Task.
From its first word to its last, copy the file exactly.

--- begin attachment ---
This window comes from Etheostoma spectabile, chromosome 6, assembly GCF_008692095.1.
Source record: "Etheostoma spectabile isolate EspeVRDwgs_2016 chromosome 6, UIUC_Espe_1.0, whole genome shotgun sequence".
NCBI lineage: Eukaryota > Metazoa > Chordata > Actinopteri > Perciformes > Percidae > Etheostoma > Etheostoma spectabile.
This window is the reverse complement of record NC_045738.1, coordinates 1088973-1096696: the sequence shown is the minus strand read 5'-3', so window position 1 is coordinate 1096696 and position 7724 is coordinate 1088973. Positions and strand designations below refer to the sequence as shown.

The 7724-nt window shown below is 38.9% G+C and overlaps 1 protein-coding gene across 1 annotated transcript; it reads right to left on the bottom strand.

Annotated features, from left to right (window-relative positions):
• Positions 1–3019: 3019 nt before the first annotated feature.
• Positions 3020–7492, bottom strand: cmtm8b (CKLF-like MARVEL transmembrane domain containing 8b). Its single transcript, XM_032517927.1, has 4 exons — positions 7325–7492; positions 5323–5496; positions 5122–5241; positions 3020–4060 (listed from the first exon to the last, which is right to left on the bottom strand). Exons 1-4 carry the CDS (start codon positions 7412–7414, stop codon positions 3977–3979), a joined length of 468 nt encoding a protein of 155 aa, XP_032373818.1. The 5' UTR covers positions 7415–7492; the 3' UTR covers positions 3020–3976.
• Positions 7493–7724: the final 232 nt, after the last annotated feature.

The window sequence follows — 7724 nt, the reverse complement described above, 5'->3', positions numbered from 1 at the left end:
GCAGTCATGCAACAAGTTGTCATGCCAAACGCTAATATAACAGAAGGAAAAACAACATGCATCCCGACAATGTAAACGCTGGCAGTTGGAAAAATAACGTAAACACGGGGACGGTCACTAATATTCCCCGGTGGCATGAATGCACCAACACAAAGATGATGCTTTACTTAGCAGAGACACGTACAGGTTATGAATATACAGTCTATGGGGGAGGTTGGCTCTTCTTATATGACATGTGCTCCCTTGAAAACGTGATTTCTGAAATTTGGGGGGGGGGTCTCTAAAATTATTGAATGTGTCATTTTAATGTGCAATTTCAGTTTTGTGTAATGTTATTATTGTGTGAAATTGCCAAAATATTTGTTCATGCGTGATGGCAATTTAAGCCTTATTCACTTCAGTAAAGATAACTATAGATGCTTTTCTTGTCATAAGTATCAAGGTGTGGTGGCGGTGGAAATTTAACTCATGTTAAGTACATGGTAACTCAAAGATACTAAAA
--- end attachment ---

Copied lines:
This window comes from Etheostoma spectabile, chromosome 6, assembly GCF_008692095.1.
Source record: "Etheostoma spectabile isolate EspeVRDwgs_2016 chromosome 6, UIUC_Espe_1.0, whole genome shotgun sequence".
NCBI lineage: Eukaryota > Metazoa > Chordata > Actinopteri > Perciformes > Percidae > Etheostoma > Etheostoma spectabile.
This window is the reverse complement of record NC_045738.1, coordinates 1088973-1096696: the sequence shown is the minus strand read 5'-3', so window position 1 is coordinate 1096696 and position 7724 is coordinate 1088973. Positions and strand designations below refer to the sequence as shown.

The 7724-nt window shown below is 38.9% G+C and overlaps 1 protein-coding gene across 1 annotated transcript; it reads right to left on the bottom strand.

Annotated features, from left to right (window-relative positions):
• Positions 1–3019: 3019 nt before the first annotated feature.
• Positions 3020–7492, bottom strand: cmtm8b (CKLF-like MARVEL transmembrane domain containing 8b). Its single transcript, XM_032517927.1, has 4 exons — positions 7325–7492; positions 5323–5496; positions 5122–5241; positions 3020–4060 (listed from the first exon to the last, which is right to left on the bottom strand). Exons 1-4 carry the CDS (start codon positions 7412–7414, stop codon positions 3977–3979), a joined length of 468 nt encoding a protein of 155 aa, XP_032373818.1. The 5' UTR covers positions 7415–7492; the 3' UTR covers positions 3020–3976.
• Positions 7493–7724: the final 232 nt, after the last annotated feature.

The window sequence follows — 7724 nt, the reverse complement described above, 5'->3', positions numbered from 1 at the left end:
GCAGTCATGCAACAAGTTGTCATGCCAAACGCTAATATAACAGAAGGAAAAACAACATGCATCCCGACAATGTAAACGCTGGCAGTTGGAAAAATAACGTAAACACGGGGACGGTCACTAATATTCCCCGGTGGCATGAATGCACCAACACAAAGATGATGCTTTACTTAGCAGAGACACGTACAGGTTATGAATATACAGTCTATGGGGGAGGTTGGCTCTTCTTATATGACATGTGCTCCCTTGAAAACGTGATTTCTGAAATTTGGGGGGGGGGTCTCTAAAATTATTGAATGTGTCATTTTAATGTGCAATTTCAGTTTTGTGTAATGTTATTATTGTGTGAAATTGCCAAAATATTTGTTCATGCGTGATGGCAATTTAAGCCTTATTCACTTCAGTAAAGATAACTATAGATGCTTTTCTTGTCATAAGTATCAAGGTGTGGTGGCGGTGGAAATTTAACTCATGTTAAGTACATGGTAACTCAAAGATACTAAAA